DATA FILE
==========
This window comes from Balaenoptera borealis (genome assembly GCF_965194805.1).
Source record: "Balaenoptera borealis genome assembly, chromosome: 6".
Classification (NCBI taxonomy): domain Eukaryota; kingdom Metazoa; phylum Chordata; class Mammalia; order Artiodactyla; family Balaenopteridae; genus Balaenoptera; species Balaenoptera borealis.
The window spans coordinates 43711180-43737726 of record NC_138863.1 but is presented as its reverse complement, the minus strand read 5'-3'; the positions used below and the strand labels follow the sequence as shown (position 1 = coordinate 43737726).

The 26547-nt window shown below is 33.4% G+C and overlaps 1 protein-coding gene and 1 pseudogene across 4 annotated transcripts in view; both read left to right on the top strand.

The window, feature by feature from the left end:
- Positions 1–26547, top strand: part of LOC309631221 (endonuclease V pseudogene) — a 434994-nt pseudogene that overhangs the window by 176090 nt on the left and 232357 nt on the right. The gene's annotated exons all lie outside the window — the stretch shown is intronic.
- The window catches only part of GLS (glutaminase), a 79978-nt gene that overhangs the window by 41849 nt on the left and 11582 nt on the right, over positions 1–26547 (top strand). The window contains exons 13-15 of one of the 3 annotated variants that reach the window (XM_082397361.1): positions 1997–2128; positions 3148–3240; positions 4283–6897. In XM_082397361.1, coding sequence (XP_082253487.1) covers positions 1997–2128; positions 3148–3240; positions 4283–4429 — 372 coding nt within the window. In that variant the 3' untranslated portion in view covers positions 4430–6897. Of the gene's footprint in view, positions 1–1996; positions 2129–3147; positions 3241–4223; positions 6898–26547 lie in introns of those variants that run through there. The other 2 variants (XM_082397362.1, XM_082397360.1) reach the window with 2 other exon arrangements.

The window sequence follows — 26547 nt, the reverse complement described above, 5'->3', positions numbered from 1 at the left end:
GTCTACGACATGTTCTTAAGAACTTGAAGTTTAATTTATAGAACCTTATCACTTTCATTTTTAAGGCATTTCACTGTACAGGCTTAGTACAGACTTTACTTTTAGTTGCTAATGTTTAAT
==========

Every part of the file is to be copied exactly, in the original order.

This window comes from Balaenoptera borealis (genome assembly GCF_965194805.1).
Source record: "Balaenoptera borealis genome assembly, chromosome: 6".
Classification (NCBI taxonomy): domain Eukaryota; kingdom Metazoa; phylum Chordata; class Mammalia; order Artiodactyla; family Balaenopteridae; genus Balaenoptera; species Balaenoptera borealis.
The window spans coordinates 43711180-43737726 of record NC_138863.1 but is presented as its reverse complement, the minus strand read 5'-3'; the positions used below and the strand labels follow the sequence as shown (position 1 = coordinate 43737726).

The 26547-nt window shown below is 33.4% G+C and overlaps 1 protein-coding gene and 1 pseudogene across 4 annotated transcripts in view; both read left to right on the top strand.

The window, feature by feature from the left end:
- Positions 1–26547, top strand: part of LOC309631221 (endonuclease V pseudogene) — a 434994-nt pseudogene that overhangs the window by 176090 nt on the left and 232357 nt on the right. The gene's annotated exons all lie outside the window — the stretch shown is intronic.
- The window catches only part of GLS (glutaminase), a 79978-nt gene that overhangs the window by 41849 nt on the left and 11582 nt on the right, over positions 1–26547 (top strand). The window contains exons 13-15 of one of the 3 annotated variants that reach the window (XM_082397361.1): positions 1997–2128; positions 3148–3240; positions 4283–6897. In XM_082397361.1, coding sequence (XP_082253487.1) covers positions 1997–2128; positions 3148–3240; positions 4283–4429 — 372 coding nt within the window. In that variant the 3' untranslated portion in view covers positions 4430–6897. Of the gene's footprint in view, positions 1–1996; positions 2129–3147; positions 3241–4223; positions 6898–26547 lie in introns of those variants that run through there. The other 2 variants (XM_082397362.1, XM_082397360.1) reach the window with 2 other exon arrangements.

The window sequence follows — 26547 nt, the reverse complement described above, 5'->3', positions numbered from 1 at the left end:
GTCTACGACATGTTCTTAAGAACTTGAAGTTTAATTTATAGAACCTTATCACTTTCATTTTTAAGGCATTTCACTGTACAGGCTTAGTACAGACTTTACTTTTAGTTGCTAATGTTTAAT